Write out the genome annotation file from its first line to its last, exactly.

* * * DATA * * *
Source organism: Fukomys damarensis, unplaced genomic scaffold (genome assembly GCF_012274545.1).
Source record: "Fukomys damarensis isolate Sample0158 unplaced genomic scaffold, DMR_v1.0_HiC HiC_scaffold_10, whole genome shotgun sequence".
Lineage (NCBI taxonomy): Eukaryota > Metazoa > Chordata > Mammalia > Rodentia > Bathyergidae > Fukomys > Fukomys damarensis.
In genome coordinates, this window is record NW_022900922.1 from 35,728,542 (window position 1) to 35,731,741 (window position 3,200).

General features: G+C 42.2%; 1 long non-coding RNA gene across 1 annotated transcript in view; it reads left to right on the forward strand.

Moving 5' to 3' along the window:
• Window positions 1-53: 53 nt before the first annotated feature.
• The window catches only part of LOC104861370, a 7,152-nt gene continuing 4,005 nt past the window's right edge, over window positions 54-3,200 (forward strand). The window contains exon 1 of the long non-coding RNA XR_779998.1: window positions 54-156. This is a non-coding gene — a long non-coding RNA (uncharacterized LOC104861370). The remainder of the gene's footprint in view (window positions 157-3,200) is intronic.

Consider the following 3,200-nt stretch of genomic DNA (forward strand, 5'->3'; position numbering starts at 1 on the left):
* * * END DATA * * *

Source organism: Fukomys damarensis, unplaced genomic scaffold (genome assembly GCF_012274545.1).
Source record: "Fukomys damarensis isolate Sample0158 unplaced genomic scaffold, DMR_v1.0_HiC HiC_scaffold_10, whole genome shotgun sequence".
Lineage (NCBI taxonomy): Eukaryota > Metazoa > Chordata > Mammalia > Rodentia > Bathyergidae > Fukomys > Fukomys damarensis.
In genome coordinates, this window is record NW_022900922.1 from 35,728,542 (window position 1) to 35,731,741 (window position 3,200).

General features: G+C 42.2%; 1 long non-coding RNA gene across 1 annotated transcript in view; it reads left to right on the forward strand.

Moving 5' to 3' along the window:
• Window positions 1-53: 53 nt before the first annotated feature.
• The window catches only part of LOC104861370, a 7,152-nt gene continuing 4,005 nt past the window's right edge, over window positions 54-3,200 (forward strand). The window contains exon 1 of the long non-coding RNA XR_779998.1: window positions 54-156. This is a non-coding gene — a long non-coding RNA (uncharacterized LOC104861370). The remainder of the gene's footprint in view (window positions 157-3,200) is intronic.

Consider the following 3,200-nt stretch of genomic DNA (forward strand, 5'->3'; position numbering starts at 1 on the left):